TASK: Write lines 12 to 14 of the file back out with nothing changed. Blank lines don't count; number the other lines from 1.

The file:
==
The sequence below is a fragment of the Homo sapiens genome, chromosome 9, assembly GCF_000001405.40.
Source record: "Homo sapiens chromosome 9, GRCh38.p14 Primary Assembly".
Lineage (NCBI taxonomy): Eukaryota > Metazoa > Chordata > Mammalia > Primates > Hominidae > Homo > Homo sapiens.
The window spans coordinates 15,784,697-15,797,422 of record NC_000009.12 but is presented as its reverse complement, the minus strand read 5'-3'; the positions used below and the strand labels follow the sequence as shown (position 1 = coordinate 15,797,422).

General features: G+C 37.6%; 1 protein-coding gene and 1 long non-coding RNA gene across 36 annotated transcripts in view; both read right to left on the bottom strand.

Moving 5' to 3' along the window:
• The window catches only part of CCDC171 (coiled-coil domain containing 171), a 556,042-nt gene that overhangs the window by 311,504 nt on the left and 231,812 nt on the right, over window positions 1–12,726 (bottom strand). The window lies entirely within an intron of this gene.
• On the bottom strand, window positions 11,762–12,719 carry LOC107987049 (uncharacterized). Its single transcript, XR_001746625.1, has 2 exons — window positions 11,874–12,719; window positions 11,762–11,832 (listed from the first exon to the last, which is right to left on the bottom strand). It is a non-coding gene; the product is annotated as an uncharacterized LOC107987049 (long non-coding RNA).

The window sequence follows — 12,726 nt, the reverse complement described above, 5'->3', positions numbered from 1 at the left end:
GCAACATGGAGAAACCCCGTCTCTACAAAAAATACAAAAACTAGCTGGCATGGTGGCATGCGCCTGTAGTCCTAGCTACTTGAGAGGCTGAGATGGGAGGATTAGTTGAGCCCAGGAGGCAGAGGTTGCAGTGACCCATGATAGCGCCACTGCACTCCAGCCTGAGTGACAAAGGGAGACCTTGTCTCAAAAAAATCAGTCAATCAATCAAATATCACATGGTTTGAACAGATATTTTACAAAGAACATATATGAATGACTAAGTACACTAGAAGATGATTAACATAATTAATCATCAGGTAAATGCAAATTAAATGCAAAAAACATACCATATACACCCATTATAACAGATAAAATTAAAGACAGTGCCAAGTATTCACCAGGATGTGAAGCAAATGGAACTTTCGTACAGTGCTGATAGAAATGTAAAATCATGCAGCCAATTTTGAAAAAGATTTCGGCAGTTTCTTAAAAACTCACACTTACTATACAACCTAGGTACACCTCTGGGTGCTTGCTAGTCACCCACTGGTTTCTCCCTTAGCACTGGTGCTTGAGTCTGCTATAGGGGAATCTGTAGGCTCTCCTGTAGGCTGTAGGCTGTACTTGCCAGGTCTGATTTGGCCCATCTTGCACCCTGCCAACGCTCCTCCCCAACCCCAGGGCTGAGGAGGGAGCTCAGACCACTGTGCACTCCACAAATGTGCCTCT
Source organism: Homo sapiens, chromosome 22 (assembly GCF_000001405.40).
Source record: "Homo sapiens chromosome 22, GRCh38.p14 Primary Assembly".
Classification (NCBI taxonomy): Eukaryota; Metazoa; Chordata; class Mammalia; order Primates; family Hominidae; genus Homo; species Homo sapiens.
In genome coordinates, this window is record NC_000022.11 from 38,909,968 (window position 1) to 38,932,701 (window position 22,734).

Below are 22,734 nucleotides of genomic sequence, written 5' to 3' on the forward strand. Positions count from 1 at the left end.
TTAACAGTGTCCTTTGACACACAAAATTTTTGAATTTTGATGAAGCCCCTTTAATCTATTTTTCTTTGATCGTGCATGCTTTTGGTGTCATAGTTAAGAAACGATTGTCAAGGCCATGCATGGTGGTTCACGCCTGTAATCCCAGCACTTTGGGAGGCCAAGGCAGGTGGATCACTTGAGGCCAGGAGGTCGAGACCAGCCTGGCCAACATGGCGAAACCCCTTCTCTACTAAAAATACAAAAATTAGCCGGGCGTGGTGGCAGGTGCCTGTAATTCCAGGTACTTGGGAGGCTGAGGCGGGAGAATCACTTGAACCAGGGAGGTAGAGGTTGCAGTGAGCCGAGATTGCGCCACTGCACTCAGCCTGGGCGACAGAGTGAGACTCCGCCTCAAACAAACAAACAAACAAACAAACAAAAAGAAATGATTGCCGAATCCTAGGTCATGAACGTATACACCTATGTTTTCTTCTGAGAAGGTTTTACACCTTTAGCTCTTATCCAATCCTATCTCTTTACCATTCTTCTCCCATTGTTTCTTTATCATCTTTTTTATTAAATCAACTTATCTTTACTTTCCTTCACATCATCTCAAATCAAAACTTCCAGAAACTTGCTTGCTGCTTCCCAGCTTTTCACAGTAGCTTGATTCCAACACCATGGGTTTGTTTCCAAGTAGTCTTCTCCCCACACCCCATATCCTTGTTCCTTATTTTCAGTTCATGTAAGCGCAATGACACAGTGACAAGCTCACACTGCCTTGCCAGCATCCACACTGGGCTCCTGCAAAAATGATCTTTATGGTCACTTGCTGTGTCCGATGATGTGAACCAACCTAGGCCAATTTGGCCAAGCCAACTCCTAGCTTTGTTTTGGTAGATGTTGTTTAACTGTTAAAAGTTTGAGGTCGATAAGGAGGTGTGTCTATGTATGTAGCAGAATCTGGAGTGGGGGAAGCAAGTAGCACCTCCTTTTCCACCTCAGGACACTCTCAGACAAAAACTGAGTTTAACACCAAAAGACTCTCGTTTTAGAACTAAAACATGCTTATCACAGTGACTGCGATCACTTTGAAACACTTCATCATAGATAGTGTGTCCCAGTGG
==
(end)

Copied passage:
Source record: "Homo sapiens chromosome 22, GRCh38.p14 Primary Assembly".
Classification (NCBI taxonomy): Eukaryota; Metazoa; Chordata; class Mammalia; order Primates; family Hominidae; genus Homo; species Homo sapiens.
In genome coordinates, this window is record NC_000022.11 from 38,909,968 (window position 1) to 38,932,701 (window position 22,734).